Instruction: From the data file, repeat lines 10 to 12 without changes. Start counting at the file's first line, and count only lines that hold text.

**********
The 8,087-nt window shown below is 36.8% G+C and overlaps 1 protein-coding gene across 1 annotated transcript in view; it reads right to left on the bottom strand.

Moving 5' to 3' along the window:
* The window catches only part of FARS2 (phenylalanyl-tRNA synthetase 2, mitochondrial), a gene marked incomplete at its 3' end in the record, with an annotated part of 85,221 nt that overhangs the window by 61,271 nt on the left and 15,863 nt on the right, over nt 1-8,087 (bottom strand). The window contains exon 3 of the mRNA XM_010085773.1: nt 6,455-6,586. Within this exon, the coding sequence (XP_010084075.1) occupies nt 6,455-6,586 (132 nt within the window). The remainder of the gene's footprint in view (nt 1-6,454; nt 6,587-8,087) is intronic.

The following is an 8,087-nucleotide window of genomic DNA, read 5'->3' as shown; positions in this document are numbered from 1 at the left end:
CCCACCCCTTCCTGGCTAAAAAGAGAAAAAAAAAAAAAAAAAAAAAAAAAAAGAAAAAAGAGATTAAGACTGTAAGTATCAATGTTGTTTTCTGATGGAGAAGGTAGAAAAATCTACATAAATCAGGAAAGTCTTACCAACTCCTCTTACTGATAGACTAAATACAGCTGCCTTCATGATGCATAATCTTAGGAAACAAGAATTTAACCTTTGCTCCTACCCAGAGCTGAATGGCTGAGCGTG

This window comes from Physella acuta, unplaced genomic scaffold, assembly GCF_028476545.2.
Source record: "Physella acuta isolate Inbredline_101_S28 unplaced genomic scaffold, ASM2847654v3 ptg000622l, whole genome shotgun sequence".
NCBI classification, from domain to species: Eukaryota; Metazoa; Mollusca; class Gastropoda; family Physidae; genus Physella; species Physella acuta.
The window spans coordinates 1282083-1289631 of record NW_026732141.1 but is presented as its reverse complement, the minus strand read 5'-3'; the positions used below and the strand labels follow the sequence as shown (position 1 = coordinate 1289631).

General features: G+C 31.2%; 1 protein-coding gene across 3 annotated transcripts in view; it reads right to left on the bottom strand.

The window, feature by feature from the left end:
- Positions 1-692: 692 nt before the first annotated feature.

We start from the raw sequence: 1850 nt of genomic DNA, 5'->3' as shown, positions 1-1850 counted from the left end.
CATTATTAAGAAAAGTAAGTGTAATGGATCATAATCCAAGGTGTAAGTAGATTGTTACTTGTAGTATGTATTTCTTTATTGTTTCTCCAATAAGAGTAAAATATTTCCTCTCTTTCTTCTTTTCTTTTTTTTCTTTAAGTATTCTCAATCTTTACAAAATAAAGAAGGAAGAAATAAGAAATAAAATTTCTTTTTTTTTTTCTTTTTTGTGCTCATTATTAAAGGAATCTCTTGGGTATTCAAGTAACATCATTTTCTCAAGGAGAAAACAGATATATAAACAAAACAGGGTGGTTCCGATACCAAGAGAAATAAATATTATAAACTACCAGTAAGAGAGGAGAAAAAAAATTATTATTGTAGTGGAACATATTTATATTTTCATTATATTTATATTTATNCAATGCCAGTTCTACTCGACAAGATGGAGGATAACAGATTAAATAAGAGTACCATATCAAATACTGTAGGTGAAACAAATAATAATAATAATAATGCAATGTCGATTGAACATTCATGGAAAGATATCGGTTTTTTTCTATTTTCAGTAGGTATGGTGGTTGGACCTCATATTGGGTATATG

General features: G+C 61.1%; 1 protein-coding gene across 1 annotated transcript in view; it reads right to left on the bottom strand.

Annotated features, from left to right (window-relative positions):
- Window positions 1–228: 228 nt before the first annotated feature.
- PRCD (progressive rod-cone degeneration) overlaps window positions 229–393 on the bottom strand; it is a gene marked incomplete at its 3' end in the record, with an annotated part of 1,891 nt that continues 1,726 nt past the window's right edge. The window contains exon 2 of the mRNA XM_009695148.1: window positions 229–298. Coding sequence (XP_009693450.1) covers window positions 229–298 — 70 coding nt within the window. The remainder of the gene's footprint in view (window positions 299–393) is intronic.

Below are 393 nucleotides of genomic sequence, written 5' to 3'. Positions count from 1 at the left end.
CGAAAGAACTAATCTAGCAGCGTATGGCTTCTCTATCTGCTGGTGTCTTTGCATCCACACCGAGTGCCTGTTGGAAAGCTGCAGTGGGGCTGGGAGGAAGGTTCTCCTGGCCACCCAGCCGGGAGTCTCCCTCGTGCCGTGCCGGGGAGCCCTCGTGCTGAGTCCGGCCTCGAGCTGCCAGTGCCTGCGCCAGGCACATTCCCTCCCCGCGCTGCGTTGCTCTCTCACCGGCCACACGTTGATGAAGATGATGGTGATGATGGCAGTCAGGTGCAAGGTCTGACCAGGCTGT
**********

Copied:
General features: G+C 31.2%; 1 protein-coding gene across 3 annotated transcripts in view; it reads right to left on the bottom strand.

The window, feature by feature from the left end:
- Positions 1-692: 692 nt before the first annotated feature.